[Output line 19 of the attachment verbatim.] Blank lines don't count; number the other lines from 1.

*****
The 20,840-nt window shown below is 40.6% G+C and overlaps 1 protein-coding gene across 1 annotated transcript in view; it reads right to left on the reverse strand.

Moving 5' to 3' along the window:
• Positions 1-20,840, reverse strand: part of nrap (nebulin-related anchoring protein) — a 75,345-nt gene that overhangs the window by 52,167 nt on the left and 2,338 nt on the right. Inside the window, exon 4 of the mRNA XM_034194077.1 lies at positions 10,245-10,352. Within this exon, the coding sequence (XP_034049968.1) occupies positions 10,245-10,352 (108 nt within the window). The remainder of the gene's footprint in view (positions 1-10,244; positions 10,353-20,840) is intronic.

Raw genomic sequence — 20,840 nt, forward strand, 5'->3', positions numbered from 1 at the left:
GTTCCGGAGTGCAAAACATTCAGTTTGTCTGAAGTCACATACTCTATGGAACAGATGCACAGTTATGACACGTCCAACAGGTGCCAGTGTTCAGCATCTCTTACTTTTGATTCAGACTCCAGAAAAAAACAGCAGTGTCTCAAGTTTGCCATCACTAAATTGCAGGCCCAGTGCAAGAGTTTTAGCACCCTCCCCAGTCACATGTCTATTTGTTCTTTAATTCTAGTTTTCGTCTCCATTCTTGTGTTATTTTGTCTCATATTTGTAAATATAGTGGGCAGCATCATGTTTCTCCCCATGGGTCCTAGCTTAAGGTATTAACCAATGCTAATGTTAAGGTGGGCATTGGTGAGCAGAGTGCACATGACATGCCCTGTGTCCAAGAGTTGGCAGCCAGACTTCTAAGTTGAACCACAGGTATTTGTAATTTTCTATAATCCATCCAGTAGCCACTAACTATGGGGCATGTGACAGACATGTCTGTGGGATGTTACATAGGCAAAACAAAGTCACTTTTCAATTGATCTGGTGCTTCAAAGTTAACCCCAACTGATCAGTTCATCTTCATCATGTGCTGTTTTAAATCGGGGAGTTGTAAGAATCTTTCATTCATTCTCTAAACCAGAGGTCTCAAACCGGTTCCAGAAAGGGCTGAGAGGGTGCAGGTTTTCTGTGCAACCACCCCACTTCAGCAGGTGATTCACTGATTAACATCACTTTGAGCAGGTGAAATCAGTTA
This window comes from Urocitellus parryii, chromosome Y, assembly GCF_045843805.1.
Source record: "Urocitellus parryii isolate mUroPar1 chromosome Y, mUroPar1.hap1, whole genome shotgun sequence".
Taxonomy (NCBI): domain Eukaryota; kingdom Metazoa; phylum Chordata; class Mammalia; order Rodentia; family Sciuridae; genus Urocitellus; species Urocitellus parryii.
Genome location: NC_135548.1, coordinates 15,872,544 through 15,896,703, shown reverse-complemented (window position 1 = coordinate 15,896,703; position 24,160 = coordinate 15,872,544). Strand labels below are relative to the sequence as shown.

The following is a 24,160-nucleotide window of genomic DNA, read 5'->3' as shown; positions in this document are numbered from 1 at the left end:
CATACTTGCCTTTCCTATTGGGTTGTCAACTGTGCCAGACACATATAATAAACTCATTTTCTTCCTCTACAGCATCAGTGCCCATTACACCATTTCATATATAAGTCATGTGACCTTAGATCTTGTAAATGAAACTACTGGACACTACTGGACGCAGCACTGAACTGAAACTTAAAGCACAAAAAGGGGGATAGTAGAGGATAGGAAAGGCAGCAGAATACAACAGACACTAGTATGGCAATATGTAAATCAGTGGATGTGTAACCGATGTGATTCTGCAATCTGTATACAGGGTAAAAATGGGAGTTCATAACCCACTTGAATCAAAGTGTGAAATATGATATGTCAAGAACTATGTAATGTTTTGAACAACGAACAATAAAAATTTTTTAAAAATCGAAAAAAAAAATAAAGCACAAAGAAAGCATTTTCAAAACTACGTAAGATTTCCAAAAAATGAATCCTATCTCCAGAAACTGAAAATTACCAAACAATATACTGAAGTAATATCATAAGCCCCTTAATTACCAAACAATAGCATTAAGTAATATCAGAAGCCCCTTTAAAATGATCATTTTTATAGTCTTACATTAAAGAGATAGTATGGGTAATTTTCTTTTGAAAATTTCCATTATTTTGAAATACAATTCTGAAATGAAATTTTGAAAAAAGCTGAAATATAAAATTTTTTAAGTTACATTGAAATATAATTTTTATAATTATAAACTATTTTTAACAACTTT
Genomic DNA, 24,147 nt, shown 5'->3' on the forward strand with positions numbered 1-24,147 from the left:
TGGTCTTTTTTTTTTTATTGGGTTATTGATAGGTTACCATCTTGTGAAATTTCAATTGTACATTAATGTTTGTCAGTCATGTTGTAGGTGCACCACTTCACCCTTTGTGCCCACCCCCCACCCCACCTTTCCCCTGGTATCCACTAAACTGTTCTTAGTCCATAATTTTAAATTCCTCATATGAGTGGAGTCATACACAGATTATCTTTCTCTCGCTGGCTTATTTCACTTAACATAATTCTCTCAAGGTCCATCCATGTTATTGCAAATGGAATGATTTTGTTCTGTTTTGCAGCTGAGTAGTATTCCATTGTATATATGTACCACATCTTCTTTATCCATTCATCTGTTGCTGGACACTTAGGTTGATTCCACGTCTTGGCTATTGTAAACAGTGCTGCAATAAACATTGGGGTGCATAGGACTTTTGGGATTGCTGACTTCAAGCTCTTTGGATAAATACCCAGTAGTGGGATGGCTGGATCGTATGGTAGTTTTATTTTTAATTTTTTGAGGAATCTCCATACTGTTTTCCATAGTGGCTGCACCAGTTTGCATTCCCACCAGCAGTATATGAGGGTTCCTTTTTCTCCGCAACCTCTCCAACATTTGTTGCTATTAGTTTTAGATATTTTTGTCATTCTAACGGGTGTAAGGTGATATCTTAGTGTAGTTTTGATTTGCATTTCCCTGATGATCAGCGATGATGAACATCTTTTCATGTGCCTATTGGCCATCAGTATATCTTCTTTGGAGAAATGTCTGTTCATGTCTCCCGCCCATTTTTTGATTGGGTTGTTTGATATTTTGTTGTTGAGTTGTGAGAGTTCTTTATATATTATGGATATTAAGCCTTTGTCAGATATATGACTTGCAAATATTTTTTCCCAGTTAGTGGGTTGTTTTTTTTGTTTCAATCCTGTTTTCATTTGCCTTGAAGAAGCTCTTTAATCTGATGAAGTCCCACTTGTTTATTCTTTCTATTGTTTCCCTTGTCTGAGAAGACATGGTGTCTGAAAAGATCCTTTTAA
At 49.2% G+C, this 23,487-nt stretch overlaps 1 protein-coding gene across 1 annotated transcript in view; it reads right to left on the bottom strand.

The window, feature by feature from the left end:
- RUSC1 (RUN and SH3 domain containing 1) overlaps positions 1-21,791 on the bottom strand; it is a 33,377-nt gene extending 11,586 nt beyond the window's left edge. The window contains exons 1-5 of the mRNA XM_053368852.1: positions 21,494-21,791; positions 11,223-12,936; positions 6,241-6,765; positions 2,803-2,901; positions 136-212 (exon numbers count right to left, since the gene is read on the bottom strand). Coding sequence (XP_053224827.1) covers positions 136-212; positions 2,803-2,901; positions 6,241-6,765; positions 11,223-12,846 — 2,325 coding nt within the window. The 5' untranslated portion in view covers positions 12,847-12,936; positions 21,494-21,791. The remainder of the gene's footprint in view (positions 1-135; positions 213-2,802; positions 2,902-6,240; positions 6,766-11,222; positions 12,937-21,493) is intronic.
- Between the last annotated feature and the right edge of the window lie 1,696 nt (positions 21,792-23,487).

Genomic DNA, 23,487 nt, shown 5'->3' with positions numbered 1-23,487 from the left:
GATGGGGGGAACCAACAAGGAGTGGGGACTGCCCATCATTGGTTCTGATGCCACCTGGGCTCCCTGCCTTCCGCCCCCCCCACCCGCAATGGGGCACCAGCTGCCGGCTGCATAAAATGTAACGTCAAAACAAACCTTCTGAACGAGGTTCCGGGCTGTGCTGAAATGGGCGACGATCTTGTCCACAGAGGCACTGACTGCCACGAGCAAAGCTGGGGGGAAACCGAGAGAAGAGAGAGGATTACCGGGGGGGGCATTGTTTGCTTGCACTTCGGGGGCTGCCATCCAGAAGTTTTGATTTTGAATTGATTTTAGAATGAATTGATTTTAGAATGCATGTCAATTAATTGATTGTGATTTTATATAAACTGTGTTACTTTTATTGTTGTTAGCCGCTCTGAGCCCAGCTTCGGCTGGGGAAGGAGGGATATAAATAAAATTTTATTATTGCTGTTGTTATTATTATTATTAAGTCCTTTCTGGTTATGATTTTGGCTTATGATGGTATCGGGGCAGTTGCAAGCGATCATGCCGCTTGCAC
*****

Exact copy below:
GATGGGGGGAACCAACAAGGAGTGGGGACTGCCCATCATTGGTTCTGATGCCACCTGGGCTCCCTGCCTTCCGCCCCCCCCACCCGCAATGGGGCACCAGCTGCCGGCTGCATAAAATGTAACGTCAAAACAAACCTTCTGAACGAGGTTCCGGGCTGTGCTGAAATGGGCGACGATCTTGTCCACAGAGGCACTGACTGCCACGAGCAAAGCTGGGGGGAAACCGAGAGAAGAGAGAGGATTACCGGGGGGGGCATTGTTTGCTTGCACTTCGGGGGCTGCCATCCAGAAGTTTTGATTTTGAATTGATTTTAGAATGAATTGATTTTAGAATGCATGTCAATTAATTGATTGTGATTTTATATAAACTGTGTTACTTTTATTGTTGTTAGCCGCTCTGAGCCCAGCTTCGGCTGGGGAAGGAGGGATATAAATAAAATTTTATTATTGCTGTTGTTATTATTATTATTAAGTCCTTTCTGGTTATGATTTTGGCTTATGATGGTATCGGGGCAGTTGCAAGCGATCATGCCGCTTGCAC